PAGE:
A naturally occurring material that is sustainably produced, cork is already used for many internal applications, such as flooring, as well as eco-friendly cladding. However, its applications as a building materials are just starting to be explored. Matthew Barnett Howland’s award-winning Cork House, built in 2019, looked at how cork could be used as a singular material to build solid walls and a roof as an alternative to the layered building envelope that defines modern house building. The cork blocks used for the structure were completely dry-jointed, meaning no mortars or adhesive used, ensuring that the cork could be reclaimed and repurposed at the end of the building’s life.

a self build made using cork blocks

Matthew Barnet Holland's Cork House is an exploration of how cork can be used as a building material. Inside, the cork blockwork has been preserved as the wall covering.  (Image credit: David Grandorge c/o RIBA)

Innovations With Natural Building Materials 

Many forms of construction using natural building materials have been around for as long as we've been building houses; however, new developments are propelling these materials into the 21st century, ensuring that they not only meet modern standards, but also simplifying the construction process. 

The CobBauge project, for example, is a research project led by the University of Portsmouth looking to create and test new cob mixes to improve the thermal efficiency of the material and ensure it meets modern building regulations. 

Likewise, innovative EcoCocon panels adapt the benefits of straw bales as a natural and sustainable building material into a pre-fabricated form, making construction using straw bales quicker and easier, while ensuring that the panels can still be recycled or composted at their end of life. 

these sustainable ecococon panels are cradle to cradle certified

EcoCocon is a straw bale pre-fabricated panel system that has a Cradle to Cradle life cycle.  (Image credit: EcoCocon)

What Natural Building Materials Exist as an Alternative to Concrete? 

While concrete may be made up of plenty of natural materials, it also contains chemically-manufactured cement, which also contributes to concrete’s huge CO2 emissions. Concrete also requires large volumes of water and sand in its production. 


Hempcrete is a material made with fibres from fast-growing hemp plants mixed with lime, resulting in a strong, but lightweight alternative to concrete. This lightweight nature makes transporting the blocks easier. 

However, hempcrete, at present, is only used for specific applications in housebuilding, largely in blocks used for walls, floors and roof structures. It can't be used, for example, to replace concrete for building foundations. Its strength doesn't match up to concretes either, and hempcrete isn't used for structural elements of the build, instead acting as a replacement in non-structural areas where concrete is used.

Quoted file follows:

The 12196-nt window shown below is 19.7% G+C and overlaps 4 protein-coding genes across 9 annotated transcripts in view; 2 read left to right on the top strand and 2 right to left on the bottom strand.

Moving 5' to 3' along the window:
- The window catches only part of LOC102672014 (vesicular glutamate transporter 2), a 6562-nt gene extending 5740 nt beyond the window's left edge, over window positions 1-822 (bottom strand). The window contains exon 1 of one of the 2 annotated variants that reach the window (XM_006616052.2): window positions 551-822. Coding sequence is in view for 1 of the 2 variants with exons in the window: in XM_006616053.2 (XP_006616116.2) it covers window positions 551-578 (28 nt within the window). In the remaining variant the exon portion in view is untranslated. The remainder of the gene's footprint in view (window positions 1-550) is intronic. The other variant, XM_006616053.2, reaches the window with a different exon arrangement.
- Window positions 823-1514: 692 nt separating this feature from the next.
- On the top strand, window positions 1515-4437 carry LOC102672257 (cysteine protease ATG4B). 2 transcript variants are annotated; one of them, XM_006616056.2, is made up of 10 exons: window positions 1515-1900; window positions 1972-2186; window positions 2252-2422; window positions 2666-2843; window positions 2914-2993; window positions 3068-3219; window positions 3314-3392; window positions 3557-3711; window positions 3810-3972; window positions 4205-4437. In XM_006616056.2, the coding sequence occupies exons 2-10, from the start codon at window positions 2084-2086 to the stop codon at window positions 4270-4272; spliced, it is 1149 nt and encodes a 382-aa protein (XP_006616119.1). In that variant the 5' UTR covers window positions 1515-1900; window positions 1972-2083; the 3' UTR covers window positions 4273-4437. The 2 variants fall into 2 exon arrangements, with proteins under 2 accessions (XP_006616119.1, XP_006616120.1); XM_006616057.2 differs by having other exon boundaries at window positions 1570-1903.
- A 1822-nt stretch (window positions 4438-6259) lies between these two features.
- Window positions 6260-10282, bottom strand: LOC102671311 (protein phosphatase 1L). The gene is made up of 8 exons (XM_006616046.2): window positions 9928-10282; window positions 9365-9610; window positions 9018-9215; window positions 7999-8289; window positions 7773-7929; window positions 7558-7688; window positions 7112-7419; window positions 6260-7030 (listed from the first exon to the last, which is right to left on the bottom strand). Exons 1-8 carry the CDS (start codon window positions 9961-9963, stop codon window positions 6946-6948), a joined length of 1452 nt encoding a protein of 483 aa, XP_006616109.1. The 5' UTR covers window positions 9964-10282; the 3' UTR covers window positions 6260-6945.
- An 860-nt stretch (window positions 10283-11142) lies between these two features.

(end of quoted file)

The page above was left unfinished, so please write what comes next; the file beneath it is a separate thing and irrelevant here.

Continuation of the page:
inside a hemp based eco home which uses minimal plastic

Practice Architecture's Flat House uses hempcrete within a timber frame, left exposed in the interior, alongside experimental bio-plastics made using hemp.  (Image credit: Oskar Proctor)


Limecrete is a combination of natural hydraulic lime and sharp sand. It's often used in old buildings where breathability is important, especially when considering flooring slabs, as water vapour can escape through this material. Limecrete also has some applications as part of insulated foundation systems. 

Are There Options for Natural Insulation? 

Many natural materials are useful for insulation, thanks to their natural thermoregulatory properties. There are different options for natural insulation depending on the application:

  • Solid insulation includes boards made from wood fibre and cork.
  • Semi-rigid insulation includes hemp, wood fibre and flax.
  • Flexible insulation includes sheep’s wool, flax and cotton.
  • Wood  chippingsand wood pulp can also be used as a loose fibre natural insulation
Hugh Metcalf

Hugh is Deputy Editor of sister title and former Digital Editor of He has worked on a range of home, design and property magazines, including Grand Designs, Essential Kitchens, Bathrooms, Bedrooms and Good Homes. Hugh has developed a passion for modern architecture and green homes, and moonlights as an interior designer, having designed and managed projects ranging from single rooms to whole house renovations and large extensions. He's currently renovating his own Victorian terrace in Essex, DIYing as much of the work as possible. He's recently finished his kitchen renovation, which involved knocking through walls, and landscaping a courtyard garden, and is currently working on a bathroom renovation.